While characteristic of osteoarthritis (OA), a degenerative joint disease that affects some 20 million Americans, cartilage erosion and bone abnormalities are also associated with many rare hereditary conditions.
In the October 2005 issue of Arthritis & Rheumatism, researchers at Case Western Reserve University and the University of California, San Diego, report clinical and laboratory findings regarding a family with a highly unusual and extremely destructive syndrome, marked by fragile articular cartilage with a tendency to "bubble" and peel away from the underlying bone.
A 49-year-old male, "MM1" had endured joint pain, invasive treatment, and frustration for most of his life. At age 3, he was labeled with "abnormal bone structure" and subjected to immobilization of both legs. At age 10, he began to complain of knee and hip pain. By age 13, he had lost significant hip mobility and his left leg was shorter than his right. At age 16, he underwent a surgery to separate the hip and insert a plate. Eventually, in his 40s, he had his hip replaced completely. Over the years, MM1 was misdiagnosed with various disorders, including Osgood-Schlatter disease, Legg-Calvé-Perthes disease, and spondylo-epiphyseal dysplasia. But what made his case clinically compelling was his children. MM1 is the father of 3 - 2 daughters, 1 son - all of whom suffered similar symptoms, beginning in the preteen years and continuing into adulthood. All 3 children have had multiple arthroscopic procedures - on the knees, hips, and shoulders - for diagnostic and therapeutic purposes. Both daughters have had total hip replacement surgery. To the research team, this suggested a terribly destructive joint disease with a strong hereditary component.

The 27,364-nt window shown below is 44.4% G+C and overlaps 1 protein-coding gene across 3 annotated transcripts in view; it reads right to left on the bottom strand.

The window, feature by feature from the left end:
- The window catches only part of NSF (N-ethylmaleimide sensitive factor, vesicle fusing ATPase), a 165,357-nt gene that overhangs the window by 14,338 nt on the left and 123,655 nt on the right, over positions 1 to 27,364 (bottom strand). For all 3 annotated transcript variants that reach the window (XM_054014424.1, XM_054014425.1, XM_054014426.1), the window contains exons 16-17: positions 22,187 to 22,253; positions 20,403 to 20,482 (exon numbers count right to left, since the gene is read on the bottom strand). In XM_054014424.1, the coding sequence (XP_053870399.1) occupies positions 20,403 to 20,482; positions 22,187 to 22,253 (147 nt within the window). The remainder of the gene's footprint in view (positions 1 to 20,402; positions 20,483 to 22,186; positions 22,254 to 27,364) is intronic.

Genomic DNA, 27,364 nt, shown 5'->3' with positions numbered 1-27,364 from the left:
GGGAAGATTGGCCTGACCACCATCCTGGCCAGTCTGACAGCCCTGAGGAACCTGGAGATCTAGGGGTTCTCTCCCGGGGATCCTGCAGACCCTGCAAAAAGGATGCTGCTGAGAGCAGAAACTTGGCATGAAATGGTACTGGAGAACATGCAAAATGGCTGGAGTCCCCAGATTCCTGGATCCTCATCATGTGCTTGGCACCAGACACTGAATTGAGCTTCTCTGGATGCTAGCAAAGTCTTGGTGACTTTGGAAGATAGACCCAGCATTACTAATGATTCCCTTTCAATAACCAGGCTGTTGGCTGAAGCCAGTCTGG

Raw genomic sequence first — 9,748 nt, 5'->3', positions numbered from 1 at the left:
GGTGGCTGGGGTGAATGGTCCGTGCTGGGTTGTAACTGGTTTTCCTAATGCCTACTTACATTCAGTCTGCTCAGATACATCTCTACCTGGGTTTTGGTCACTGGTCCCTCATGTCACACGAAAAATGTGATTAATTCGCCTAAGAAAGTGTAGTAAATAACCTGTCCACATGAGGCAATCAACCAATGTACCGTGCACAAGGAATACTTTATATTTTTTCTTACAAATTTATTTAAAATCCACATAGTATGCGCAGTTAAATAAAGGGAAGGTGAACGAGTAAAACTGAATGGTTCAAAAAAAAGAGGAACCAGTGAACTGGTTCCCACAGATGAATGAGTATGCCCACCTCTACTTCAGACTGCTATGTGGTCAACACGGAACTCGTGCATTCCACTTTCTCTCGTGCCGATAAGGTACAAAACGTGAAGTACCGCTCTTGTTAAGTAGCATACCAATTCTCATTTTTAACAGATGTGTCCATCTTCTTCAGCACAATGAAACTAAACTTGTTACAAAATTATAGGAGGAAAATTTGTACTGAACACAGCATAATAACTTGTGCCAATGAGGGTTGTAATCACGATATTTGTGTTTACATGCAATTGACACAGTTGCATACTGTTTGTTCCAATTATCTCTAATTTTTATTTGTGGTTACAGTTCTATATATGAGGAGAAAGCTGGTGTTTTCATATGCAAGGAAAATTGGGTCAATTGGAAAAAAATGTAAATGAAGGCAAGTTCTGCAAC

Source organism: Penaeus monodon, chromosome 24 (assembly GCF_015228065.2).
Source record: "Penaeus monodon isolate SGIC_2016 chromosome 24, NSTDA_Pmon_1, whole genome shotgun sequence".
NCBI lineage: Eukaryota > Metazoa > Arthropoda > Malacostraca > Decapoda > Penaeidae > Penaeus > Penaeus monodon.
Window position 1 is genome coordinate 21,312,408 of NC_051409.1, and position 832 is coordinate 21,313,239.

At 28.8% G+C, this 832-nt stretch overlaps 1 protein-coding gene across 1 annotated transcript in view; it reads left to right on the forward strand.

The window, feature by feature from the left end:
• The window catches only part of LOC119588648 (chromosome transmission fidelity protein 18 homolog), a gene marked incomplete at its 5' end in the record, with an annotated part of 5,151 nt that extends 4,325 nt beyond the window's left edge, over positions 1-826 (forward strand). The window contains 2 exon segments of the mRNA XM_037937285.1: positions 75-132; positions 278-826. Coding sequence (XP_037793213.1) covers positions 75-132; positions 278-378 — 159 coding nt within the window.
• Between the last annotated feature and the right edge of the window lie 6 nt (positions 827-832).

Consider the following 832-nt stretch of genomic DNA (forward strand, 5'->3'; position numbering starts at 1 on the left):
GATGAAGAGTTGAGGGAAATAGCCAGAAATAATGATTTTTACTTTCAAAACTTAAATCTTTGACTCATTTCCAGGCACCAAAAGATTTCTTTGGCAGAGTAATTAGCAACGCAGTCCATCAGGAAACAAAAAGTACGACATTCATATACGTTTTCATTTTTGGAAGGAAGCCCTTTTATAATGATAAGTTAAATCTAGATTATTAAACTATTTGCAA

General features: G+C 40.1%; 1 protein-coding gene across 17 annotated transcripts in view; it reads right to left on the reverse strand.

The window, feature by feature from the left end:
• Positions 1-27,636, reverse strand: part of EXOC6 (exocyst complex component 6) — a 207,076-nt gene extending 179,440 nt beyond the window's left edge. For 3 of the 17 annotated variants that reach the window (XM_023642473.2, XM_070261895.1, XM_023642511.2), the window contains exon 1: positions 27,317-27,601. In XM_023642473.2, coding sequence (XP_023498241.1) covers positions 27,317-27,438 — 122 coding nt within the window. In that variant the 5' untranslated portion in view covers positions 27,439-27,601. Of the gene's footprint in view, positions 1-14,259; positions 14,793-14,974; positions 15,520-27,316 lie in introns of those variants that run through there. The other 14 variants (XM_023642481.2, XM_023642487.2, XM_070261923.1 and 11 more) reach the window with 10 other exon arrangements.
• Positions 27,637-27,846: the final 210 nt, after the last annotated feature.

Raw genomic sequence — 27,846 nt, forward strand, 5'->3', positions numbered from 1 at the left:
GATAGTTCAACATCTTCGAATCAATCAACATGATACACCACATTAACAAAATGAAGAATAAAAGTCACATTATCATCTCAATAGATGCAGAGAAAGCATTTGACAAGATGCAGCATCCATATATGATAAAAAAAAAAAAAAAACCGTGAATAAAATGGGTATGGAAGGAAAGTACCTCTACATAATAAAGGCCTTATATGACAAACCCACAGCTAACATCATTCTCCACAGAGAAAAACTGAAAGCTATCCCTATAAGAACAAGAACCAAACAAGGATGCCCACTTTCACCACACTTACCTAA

To gain a clearer sense of this syndrome's distinctive signs, the researchers examined blood samples of both the affected family members and unaffected relatives - MM1's parents and 4 siblings - for single nucleotide polymorphisms (SNPs) in the chromosome 2 region which are known to influence bone and cartilage development. Two SNPs were identified in all 4 affected family members. Yet, because the same SNPs were also present in MM1's unaffected mother and 2 of 4 of his unaffected siblings, their role in the condition was inconclusive.
The researchers also analyzed radiographic and arthroscopic findings in all 4 of the affected family members. Radiographs showed degenerative changes in the hips of all affected. Of particular interest, however, was the unusual arthroscopic evidence.
In all 4 of the affected family members, researchers observed excessive tissue fluid and large loose bodies. What's more, they found something common, and bizarre, about the nature of each subject's cartilage: its vulnerability to "bubbling" and peeling off in layers to expose bone, at a very early age. In OA, cartilage--the body's natural shock absorber--gradually erodes from the toll of inflammation. The increased stress on the bones often leads to joint damage. In this novel syndrome, cartilage de-bonds and strips away at a radical rate, leaving bones completely unprotected and joints exceptionally susceptible to shattering.
"Further studies elucidating the mechanisms leading to the delamination of cartilage from bone in this family," notes Dr. Moskowitz, Senior Study Investigator, "may provide insights into cartilage-bone interaction in other forms of joint degeneration."